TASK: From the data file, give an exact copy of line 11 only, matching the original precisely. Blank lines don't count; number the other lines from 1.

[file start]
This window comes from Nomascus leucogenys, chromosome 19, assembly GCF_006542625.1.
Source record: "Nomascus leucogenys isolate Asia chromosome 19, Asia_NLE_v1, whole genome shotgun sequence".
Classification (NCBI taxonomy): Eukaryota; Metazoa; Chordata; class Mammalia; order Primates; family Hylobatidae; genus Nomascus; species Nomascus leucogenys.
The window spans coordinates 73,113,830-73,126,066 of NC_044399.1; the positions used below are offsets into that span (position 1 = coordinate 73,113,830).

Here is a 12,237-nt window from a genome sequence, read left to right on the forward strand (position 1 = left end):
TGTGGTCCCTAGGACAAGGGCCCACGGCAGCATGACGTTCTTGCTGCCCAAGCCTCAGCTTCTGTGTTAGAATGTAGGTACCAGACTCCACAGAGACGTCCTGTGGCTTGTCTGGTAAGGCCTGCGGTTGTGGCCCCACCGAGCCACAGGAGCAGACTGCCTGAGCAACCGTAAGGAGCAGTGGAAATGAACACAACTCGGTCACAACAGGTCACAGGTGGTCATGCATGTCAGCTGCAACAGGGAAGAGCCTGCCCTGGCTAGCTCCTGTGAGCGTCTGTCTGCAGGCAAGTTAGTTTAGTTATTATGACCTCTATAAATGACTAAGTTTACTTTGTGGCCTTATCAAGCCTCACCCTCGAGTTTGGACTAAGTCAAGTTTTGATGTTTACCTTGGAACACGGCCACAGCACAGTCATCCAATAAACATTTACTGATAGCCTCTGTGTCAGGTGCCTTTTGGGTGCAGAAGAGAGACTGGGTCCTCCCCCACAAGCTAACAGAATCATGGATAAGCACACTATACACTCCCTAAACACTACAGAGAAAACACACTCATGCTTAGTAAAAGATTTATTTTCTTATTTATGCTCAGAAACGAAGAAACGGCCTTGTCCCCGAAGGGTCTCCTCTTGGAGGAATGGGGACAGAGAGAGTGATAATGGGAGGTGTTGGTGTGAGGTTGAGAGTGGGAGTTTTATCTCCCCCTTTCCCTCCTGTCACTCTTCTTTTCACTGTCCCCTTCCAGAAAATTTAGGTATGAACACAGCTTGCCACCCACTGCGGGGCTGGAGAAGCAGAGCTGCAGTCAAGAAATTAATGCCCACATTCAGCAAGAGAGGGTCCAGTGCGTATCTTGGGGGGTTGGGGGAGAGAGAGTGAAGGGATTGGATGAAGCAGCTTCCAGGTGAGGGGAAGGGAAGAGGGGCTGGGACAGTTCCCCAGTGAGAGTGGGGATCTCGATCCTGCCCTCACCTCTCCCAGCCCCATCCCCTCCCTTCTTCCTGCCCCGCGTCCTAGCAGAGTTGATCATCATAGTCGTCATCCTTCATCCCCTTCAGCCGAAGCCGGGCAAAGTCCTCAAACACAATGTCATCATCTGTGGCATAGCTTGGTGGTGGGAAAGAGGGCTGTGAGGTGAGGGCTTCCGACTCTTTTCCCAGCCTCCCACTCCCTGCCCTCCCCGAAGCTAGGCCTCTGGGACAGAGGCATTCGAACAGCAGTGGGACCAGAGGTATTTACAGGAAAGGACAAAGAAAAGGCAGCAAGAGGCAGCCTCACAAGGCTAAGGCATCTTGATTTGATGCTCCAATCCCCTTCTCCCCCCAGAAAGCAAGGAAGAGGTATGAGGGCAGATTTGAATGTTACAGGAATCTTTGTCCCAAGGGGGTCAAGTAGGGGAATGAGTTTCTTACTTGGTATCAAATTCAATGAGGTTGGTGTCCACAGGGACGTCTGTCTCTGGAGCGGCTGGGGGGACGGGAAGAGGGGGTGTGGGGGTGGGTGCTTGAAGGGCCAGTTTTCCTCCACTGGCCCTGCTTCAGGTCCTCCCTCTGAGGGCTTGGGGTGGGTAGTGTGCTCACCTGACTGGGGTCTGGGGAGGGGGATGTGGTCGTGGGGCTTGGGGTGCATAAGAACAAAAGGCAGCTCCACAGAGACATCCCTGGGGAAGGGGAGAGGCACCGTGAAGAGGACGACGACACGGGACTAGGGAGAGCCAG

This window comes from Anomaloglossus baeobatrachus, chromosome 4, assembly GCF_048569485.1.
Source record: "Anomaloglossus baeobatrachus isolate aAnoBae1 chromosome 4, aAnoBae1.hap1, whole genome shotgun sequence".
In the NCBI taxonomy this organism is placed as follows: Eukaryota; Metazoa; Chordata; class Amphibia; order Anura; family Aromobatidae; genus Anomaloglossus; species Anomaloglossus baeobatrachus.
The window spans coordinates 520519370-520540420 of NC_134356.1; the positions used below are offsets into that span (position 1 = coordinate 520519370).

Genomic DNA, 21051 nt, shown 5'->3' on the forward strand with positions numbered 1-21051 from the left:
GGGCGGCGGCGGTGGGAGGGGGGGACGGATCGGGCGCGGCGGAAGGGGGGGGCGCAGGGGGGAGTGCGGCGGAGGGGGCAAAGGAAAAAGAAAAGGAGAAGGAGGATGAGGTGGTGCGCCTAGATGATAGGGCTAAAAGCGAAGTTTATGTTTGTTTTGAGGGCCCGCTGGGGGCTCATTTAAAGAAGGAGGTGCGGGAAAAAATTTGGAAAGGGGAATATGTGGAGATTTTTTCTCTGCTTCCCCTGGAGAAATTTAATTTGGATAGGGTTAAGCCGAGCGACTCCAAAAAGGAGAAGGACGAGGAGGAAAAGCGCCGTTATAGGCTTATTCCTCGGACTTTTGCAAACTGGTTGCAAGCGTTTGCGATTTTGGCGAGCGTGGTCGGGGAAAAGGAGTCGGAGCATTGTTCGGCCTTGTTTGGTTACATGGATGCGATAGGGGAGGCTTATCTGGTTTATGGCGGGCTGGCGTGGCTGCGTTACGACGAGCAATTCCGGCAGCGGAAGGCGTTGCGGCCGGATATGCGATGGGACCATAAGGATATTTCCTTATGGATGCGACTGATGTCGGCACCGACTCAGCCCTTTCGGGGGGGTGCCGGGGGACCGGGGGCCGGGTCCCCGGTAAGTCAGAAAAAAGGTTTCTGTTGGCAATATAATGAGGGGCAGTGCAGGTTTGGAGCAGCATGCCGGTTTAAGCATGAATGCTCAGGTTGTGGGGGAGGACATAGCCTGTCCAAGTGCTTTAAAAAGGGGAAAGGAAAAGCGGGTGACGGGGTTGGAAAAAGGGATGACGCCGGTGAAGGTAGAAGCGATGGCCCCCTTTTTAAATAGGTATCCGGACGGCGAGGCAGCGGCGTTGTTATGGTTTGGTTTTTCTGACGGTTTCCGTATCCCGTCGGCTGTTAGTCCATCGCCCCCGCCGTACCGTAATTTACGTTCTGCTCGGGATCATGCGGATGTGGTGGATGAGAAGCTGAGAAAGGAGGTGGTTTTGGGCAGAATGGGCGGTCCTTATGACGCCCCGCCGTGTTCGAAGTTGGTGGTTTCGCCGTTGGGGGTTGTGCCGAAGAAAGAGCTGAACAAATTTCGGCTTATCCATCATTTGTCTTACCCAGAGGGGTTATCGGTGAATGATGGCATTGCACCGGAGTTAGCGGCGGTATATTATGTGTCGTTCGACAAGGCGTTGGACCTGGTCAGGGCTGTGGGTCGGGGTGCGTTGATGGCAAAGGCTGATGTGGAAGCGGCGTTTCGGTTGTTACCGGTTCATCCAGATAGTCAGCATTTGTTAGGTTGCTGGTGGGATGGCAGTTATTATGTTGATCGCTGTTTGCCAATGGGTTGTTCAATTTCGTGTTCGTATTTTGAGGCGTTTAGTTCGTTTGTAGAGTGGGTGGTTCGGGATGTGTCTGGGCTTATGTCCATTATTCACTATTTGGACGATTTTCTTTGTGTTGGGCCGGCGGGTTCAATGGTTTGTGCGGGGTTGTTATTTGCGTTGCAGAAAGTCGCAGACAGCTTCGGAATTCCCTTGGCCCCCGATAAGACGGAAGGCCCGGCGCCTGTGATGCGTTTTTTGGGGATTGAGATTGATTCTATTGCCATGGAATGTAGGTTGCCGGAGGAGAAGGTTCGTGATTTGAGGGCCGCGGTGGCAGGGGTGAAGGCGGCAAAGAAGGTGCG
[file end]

Genomic DNA, 21051 nt, shown 5'->3' on the forward strand with positions numbered 1-21051 from the left: